Texas Uninsured Drivers — A Nightmare

The Dallas Morning News has just reported that 1 of every 6 motorists in Dallas County is uninsured, but in my practice, I see that this number is higher.

And so many people have insurance with such horrible companies with inadequate reserves and terrible claims adjusters and attorneys that they might as well be uninsured. We have to file lawsuits on more and more clear liability/documented injury cases that would be settled by reputable carriers.

How do these drivers get away with this?

Simple. They pay the first month’s payment to get their vehicle inspected and registered, then they stop paying. But they keep the insurance card in their glove compartments.

And noone’s doing much about this serious and well-known problem.

So we Texans are stuck with buying expensive uninsured/underinsured motorists coverage at an annual cost of $1 billion. That’s not fair.

Insurance companies naturally say that the only way for covered drivers to protect themselves from these deadbeats is to buy extra coverage.

Rep. Lois Kolkhorst, R-Brenham, got the state’s House of Representatives to pass her bill to crack down on uninsured drivers so we wouldn’t have to. It was killed in the Senate.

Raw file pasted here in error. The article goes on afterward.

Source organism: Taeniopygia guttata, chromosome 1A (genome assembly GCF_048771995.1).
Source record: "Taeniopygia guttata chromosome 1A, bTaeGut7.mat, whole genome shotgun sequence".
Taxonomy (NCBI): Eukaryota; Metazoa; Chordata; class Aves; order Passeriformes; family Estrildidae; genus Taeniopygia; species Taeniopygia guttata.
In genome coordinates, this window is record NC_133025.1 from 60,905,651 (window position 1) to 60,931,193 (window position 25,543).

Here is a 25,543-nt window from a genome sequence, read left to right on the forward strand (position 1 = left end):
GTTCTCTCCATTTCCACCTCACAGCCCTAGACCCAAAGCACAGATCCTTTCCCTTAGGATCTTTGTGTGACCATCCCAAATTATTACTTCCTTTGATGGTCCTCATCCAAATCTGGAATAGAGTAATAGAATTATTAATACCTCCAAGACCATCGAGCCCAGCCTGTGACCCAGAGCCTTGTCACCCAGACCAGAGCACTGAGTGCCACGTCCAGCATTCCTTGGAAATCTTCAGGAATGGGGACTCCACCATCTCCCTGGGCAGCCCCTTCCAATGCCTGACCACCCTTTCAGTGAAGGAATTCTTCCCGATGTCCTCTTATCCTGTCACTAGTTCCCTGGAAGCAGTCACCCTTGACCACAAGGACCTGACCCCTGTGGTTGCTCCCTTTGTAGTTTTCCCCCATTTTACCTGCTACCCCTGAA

At least we have the TexasSure vehicle insurance program as of four years ago. The state is finally sending out notices to drivers it suspects are uninsured, and they are requested to call back to verify that they have a valid insurance policy. Some probably do.

And several cities, including Dallas, have passed laws which require that uninsured vehicles stopped by police or involved in wrecks be towed. That is, if you can prove they are uninsured.

The fine for drivers without insurance is $350 for the first offense and increases to $1,000 and possible suspension of their license on the second offense. Drivers with multiple violations can be arrested. It’s obviously not working.

Mark Hanna of the Insurance Council of Texas admitted that it’s a nightmare for those who have been hit by an uninsured motorist. For those injured, it’s worse.”

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